Construction activity returns to pre-COVID-19 levels; shows extreme decline in NYC at peak

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Chart showing changes in work hours recorded by Procore in New York City and Miami from the start of the COVID-19 crisis through the end of may. The red line is for NYC.

A new by the Associated General Contractors of America and from construction technology firm Procore show that construction activity is returning to pre-coronavirus levels in many parts of the country and some firms are adding workers. The new economic data, however, also shows some future projects are being canceled and many others are being delayed by supply chain issues and labor shortages, underscoring the need for additional federal recovery measures, association officials noted.

The data also shows the extreme impact of the shutdown in New York City at the height of public health restrictions in April, with work hours declining 88 percent the week of April 5 from the baseline of April 1. By the end of May, things weren’t back to normal, with a comparative work hours decline of 43 percent, though the numbers have presumably improved in recent weeks as lockdown restrictions eased.

Nationally, “many of the immediate economic impacts of the coronavirus have passed and, as a result, activity and hiring are up, a bit,” said Ken Simonson, the association’s chief economist. “But while the immediate crisis appears to have passed, we are just now beginning to appreciate some of the longer-term impacts of the pandemic on the industry.”

Construction activity has returned to pre-coronavirus levels in 34 states, based on data on workers’ hours analyzed by Procore. And construction has returned to pre-coronavirus levels in Dallas and Miami, according to Procore’s data on 8 large metro areas. Meanwhile, the association’s survey found that only 8 percent of construction firms were forced to furlough or lay off workers in June while 21 percent report adding employees, compared to one-in-four firms letting workers go between March and May.

“But it is important to remember that construction activity typically increases quite a bit between March 1 and the end of May as the weather improves and more work gets underway,” Simonson commented. “Getting to March 1 levels is a sign of progress, but it doesn’t mean things are back to normal.”

Simonson added that the AGC survey and Procore’s data show the severe toll the pandemic took on the construction industry. For example, 61 percent of firms report having had at least one project halted or canceled because of the pandemic. One in four firms report that construction materials shortages, caused by lock downs and trade disruptions, are causing delays on current projects. Meanwhile, the Procore data found that smaller firms experienced more severe declines in construction activity during the pandemic than larger firms.

“We are living in a time when change seems to be the new norm, but something that will never change is the resilience of the construction industry,” said Kristopher Lengieza, Procore’s Senior Director of Business Development. “To date, a majority of states are experiencing levels of construction activity equal to, or in some cases, much higher than they reported prior to COVID-19.”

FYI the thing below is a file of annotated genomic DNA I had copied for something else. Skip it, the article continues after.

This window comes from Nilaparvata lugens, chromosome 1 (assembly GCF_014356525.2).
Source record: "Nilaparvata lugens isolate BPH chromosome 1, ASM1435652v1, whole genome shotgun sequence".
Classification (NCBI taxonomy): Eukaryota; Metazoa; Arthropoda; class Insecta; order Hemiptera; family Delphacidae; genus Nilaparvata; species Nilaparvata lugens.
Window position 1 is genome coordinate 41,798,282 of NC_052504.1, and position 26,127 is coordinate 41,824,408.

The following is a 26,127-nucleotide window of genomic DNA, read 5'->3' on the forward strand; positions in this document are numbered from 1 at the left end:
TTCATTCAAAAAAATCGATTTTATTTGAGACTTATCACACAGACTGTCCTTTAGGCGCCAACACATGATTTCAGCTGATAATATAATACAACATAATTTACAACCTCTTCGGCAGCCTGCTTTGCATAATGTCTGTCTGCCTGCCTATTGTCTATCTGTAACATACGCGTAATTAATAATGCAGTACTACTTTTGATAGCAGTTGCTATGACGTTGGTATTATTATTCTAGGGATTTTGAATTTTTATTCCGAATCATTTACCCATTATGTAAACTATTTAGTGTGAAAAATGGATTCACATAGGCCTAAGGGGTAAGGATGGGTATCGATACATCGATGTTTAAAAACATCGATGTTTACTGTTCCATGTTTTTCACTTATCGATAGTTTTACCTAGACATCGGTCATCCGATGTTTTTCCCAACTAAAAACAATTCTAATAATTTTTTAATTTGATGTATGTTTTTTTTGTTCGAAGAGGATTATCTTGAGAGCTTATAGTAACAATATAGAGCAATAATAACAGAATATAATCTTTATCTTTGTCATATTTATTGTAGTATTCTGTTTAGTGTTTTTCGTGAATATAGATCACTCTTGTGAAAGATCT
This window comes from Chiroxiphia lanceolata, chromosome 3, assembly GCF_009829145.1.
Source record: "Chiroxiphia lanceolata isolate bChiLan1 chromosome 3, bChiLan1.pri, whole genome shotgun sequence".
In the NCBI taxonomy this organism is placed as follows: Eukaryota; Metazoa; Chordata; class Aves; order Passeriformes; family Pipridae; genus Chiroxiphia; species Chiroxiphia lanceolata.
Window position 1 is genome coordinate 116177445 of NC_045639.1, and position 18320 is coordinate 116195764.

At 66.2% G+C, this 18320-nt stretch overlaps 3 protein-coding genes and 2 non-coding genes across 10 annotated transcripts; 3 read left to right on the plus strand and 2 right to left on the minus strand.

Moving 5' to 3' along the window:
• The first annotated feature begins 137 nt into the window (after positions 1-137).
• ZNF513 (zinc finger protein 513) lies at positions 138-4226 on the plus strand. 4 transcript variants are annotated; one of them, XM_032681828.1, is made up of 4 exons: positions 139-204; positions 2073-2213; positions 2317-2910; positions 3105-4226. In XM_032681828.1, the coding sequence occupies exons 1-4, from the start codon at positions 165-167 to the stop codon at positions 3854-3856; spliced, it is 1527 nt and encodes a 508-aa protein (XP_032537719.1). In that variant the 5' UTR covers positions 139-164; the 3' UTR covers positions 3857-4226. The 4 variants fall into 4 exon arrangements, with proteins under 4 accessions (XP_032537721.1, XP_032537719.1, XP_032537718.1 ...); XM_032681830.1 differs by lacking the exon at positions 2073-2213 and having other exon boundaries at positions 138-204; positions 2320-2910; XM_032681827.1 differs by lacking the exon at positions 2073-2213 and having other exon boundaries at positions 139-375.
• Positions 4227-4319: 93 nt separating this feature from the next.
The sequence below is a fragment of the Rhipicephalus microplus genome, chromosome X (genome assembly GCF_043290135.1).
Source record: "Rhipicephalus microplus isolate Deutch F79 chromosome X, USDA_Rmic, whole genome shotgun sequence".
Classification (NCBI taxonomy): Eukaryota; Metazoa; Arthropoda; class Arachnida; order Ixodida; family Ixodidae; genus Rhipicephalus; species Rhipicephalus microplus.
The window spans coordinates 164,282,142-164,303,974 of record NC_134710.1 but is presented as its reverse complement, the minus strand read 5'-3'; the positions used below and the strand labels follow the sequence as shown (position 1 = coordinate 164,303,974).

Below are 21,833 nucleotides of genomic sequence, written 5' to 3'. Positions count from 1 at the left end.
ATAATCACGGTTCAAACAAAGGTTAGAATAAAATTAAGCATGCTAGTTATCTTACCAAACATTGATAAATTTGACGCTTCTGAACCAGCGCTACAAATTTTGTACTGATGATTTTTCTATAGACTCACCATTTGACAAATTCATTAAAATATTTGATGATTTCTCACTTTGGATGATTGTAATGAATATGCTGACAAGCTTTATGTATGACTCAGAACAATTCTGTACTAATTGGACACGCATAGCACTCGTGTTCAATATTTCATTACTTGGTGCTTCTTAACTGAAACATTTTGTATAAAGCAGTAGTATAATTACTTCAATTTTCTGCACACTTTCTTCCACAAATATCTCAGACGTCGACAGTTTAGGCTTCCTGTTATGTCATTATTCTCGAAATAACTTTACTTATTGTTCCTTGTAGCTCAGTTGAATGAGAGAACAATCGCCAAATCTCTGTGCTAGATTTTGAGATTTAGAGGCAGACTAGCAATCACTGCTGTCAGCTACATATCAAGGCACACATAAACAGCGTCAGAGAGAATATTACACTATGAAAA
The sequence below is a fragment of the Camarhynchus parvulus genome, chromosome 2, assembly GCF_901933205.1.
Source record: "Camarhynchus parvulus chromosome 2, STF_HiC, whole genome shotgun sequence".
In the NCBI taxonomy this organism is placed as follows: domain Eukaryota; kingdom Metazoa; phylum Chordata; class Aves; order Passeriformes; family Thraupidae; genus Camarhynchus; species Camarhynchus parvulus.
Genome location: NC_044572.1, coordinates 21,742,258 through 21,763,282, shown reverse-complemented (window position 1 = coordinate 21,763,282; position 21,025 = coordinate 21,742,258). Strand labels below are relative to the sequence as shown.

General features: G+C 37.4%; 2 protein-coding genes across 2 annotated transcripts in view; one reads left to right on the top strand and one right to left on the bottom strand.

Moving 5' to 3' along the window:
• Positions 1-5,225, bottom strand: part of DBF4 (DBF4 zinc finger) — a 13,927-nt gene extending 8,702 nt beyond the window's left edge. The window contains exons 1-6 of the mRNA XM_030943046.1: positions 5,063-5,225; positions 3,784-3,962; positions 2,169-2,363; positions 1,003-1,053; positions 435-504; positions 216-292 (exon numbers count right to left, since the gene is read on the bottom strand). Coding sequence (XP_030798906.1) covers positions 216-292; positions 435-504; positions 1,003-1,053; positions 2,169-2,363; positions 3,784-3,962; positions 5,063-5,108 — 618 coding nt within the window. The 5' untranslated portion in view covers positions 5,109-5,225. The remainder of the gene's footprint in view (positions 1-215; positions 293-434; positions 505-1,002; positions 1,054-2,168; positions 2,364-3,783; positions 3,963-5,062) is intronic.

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national hours worked comparisons between the beginning of COVID-19 and May 31 (Procore)

Simonson added that, moving forward, only 12 percent of firms report they plan to furlough or lay off staff over the next four weeks while 17 percent anticipate adding to their headcount during that time span. Yet even as more construction firms predict they will expand during the next several weeks, 42 percent do not expect demand will recover to normal levels for at least four months, and most of those firms expect recovery will take longer than six months.

Simonson noted that construction firms are counting on additional federal help to improve demand for construction and make it easier to return people to their payrolls. Fifty-five percent of firms report they are counting on Congress and the Trump administration to enact liability reform that protects firms that are complying with coronavirus safety protocols from litigation. And 33 percent are counting on Congress to boost infrastructure spending to offset declining private-sector demand.

Many firms are also hoping that Congress will not extend the unemployment supplement that is currently set to expire at the end of July. Notably, 34 percent of firms that called back employees who had been furloughed report having some personnel refuse to return to work because of those unemployment supplements. “Extending the supplement will only make it harder for more employers to bring people back onto payrolls,” Simonson cautioned.

“Without additional help from D.C., the few gains this industry has made during the past few weeks will likely be fleeting,” Simonson added. “That is why we will continue to push Congress and the Trump administration to enact the kind of long-term economic recovery measures this industry needs to truly rebound from the coronavirus.”

The association’s new survey is based on responses from over 630 firms collected between June 9 and 17. Procore’s data is based on the transactions logged via the company’s software by tens of thousands of construction firms across the country.

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